Ramesh Thakur,** courtesy of the Canberra Times, 12 November 2011
Two recent events have brought home some ugly truths. A Sri Lankan-origin Australian tried (unsuccessfully) to lay charges against the President of Sri Lanka, visiting Perth to attend the Commonwealth summit, for alleged war crimes during the final weeks of the war against the Tamil Tigers. Meanwhile, another former head of state has been buried in an unmarked grave in the Libyan desert. Muammar Gaddafi and one of his sons were captured, wounded but alive, and executed on the spot. A shocked and outraged “international community” is demanding a full and credible investigation, just as it did with charges of war crimes by the victorious Sri Lankan armed forces.
It is hard to know how much of this self-righteousness reflects the innocence of “inner-city elites” about the realities of war, and how much is double standards bordering on racism. With due deference to English philosopher Thomas Hobbes, war is always nasty and brutish, but not always short. The Sri Lankan civil war was very, very ugly. Spread over 26 years in a unique fusion of ethnic-religious cleavage, insurgency, terrorism and secession, it claimed 80,000 people.
The Tigers, among the world’s most ruthless of terrorists, pioneered the use of women suicide bombers and the explosive suicide belt. They killed many civilians, including Tamils, former Indian prime minister Rajiv Gandhi in 1991, and Sri Lanka’s president Ranasinghe Premadasa in 1993; recruited child soldiers; and often raised funds from the Tamil diaspora community through extortion. In the final chaotic battles, civilians were held against their will by the Tigers, not the army. Many Tamils who tried to flee were shot by the Tigers. Expat Sri Lankan Tamils who failed to criticise the Tigers have little moral authority to complain about the government.
The problem with Sri Lanka is not how they ended the last war but how they are creating the conditions for another civil war through vicious triumphalism instead of reconciliation through reasonable power-sharing arrangements.
In North Africa, at the same time as the “Arab spring” blossomed into democratic elections in Tunisia, the brutalisation and killing of Gaddafi laid bare the ugliness of a revolution. Since then, another 53 corpses, hands tied behind backs, have been discovered in Sirte. During the eight months of the fighting, the rebels undoubtedly engaged in abductions, torture, killings and other atrocities against loyalists. Black-skinned Libyans and African migrants have also been presumed to be mercenaries and roughed up.
It may be that the liberal conceit of wars regulated by laws and justice is a fantasy. Not only is the sense of justice and vengeance an integral part of human nature; it is not easy to see how the alternatives would have helped Libyans to put the past firmly behind them.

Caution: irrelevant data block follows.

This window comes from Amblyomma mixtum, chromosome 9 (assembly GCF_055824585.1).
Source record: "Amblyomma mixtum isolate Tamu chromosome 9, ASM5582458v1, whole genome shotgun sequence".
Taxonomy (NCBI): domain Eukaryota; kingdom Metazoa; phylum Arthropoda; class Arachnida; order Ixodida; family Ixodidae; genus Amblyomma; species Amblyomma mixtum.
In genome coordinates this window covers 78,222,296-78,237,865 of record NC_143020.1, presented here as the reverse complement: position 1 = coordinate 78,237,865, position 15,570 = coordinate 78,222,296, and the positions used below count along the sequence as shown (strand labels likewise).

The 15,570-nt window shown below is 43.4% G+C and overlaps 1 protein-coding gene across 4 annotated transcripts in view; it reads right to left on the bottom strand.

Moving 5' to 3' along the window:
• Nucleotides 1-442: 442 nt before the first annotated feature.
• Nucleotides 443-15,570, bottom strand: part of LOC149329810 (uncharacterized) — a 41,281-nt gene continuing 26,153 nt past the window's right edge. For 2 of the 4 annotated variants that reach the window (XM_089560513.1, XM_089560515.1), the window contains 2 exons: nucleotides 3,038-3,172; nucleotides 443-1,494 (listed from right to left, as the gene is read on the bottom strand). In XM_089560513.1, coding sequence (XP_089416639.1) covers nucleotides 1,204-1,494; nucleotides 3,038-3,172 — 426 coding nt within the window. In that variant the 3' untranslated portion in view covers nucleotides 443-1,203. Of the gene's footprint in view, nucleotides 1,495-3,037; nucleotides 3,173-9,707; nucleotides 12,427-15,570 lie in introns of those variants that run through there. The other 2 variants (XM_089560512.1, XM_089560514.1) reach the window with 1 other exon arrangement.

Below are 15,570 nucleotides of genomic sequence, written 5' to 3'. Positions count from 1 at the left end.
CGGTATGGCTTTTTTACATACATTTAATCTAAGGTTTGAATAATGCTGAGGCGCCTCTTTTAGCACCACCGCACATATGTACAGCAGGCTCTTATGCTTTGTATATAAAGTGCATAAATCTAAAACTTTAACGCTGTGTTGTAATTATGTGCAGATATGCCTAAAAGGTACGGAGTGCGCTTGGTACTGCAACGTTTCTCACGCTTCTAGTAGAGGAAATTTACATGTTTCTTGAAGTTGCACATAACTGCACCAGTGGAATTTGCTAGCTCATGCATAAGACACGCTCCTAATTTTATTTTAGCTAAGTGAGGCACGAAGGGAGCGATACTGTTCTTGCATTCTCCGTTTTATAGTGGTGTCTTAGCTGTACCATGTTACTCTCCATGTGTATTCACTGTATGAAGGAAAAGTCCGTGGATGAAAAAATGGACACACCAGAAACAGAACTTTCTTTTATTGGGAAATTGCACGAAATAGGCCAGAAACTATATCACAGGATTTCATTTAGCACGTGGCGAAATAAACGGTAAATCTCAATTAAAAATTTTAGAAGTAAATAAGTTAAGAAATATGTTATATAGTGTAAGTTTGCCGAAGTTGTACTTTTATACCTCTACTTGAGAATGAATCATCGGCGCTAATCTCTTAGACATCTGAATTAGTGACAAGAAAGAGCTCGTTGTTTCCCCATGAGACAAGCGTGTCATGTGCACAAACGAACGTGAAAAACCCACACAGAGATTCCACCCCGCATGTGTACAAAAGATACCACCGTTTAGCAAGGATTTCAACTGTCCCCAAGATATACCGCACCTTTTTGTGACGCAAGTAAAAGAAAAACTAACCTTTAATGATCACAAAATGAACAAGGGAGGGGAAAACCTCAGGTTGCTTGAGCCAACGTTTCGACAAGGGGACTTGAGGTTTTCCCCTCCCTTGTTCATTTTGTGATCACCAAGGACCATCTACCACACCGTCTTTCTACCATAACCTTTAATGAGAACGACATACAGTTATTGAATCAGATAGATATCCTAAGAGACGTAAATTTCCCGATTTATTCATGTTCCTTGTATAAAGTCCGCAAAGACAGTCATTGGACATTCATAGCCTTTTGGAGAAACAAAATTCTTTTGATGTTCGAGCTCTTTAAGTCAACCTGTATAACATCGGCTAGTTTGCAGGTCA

International criminal prosecution of Gaddafi at the Hague in distant never-never land would have prolonged the Libyans’ nightmare – think Slobodan Milosevic. Pittsburgh University’s Robert Hayden argues that the international criminal tribunal for former Yugoslavia has impeded, not promoted, stability and reconciliation in the Balkans and, as the primary beneficiaries of its operations, international human rights agencies and lawyers are de facto “anti-war profiteers”. The International Criminal Court cannot impose the death penalty. Gaddafi alive would scarcely have helped to bring closure to the Libyans. His swift execution may bring catharsis. Regardless, do outsiders have the right and standing to judge whether this served their sense of justice and most urgent political needs going forward?
What is the essential moral and legal difference between what the rebels did and what NATO was doing nightly? Had Gaddafi been shredded to death by one of the thousands of strikes on Tripoli targeting his hideouts, would that have been any less gruesome and revolting? Why the calls for investigation into how Gaddafi died but not Osama bin Laden, who was unarmed when US Navy Seals burst into his room? Why the insistence on investigations into the final days of Sri Lanka’s military campaign but not into US actions in Falluja in Iraq in 2004? Is President Mahinda Rajapaksa’s presence on our soil any more grotesque than Tony Blair being a Middle East peace envoy?
Many others see double standards and selectivity of Western governments who aggressively promoted the rhetoric of the war on terror, waged an illegal war of aggression in Iraq where civilian lives are so devalued they were not even counted, and support the war on terror in the Afghanistan-Pakistan battle space with its high toll on civilian casualties and drone strikes.
Images of Gaddafi’s final moments shock our sensibility because wars have been successfully sanitised. A US-based drone operator can kill families in the Afghanistan-Pakistan badlands and Anwar al-Awlaki in Yemen by remote-controlled missiles, then drive home for a family meal; neither he nor we have to come to terms with the reality of torn limbs and destroyed families.